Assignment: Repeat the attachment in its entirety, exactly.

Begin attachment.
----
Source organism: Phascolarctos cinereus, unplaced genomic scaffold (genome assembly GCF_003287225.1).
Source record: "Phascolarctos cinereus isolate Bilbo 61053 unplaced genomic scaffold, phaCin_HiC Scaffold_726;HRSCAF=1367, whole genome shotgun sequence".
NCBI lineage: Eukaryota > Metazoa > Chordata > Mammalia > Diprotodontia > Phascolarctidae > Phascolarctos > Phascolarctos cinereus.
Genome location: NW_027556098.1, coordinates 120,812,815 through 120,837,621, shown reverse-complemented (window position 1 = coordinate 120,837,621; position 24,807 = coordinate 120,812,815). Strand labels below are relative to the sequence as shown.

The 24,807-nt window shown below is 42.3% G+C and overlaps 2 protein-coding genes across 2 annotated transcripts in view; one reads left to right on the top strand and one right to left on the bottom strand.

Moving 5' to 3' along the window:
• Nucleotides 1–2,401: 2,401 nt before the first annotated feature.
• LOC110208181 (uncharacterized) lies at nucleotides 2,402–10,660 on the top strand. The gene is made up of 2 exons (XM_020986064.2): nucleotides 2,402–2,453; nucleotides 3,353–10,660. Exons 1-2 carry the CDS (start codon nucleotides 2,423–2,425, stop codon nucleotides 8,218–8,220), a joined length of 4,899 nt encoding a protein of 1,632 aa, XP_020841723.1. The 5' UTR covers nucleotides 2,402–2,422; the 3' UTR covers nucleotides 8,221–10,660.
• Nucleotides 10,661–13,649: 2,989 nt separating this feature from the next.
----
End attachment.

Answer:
Source organism: Phascolarctos cinereus, unplaced genomic scaffold (genome assembly GCF_003287225.1).
Source record: "Phascolarctos cinereus isolate Bilbo 61053 unplaced genomic scaffold, phaCin_HiC Scaffold_726;HRSCAF=1367, whole genome shotgun sequence".
NCBI lineage: Eukaryota > Metazoa > Chordata > Mammalia > Diprotodontia > Phascolarctidae > Phascolarctos > Phascolarctos cinereus.
Genome location: NW_027556098.1, coordinates 120,812,815 through 120,837,621, shown reverse-complemented (window position 1 = coordinate 120,837,621; position 24,807 = coordinate 120,812,815). Strand labels below are relative to the sequence as shown.

The 24,807-nt window shown below is 42.3% G+C and overlaps 2 protein-coding genes across 2 annotated transcripts in view; one reads left to right on the top strand and one right to left on the bottom strand.

Moving 5' to 3' along the window:
• Nucleotides 1–2,401: 2,401 nt before the first annotated feature.
• LOC110208181 (uncharacterized) lies at nucleotides 2,402–10,660 on the top strand. The gene is made up of 2 exons (XM_020986064.2): nucleotides 2,402–2,453; nucleotides 3,353–10,660. Exons 1-2 carry the CDS (start codon nucleotides 2,423–2,425, stop codon nucleotides 8,218–8,220), a joined length of 4,899 nt encoding a protein of 1,632 aa, XP_020841723.1. The 5' UTR covers nucleotides 2,402–2,422; the 3' UTR covers nucleotides 8,221–10,660.
• Nucleotides 10,661–13,649: 2,989 nt separating this feature from the next.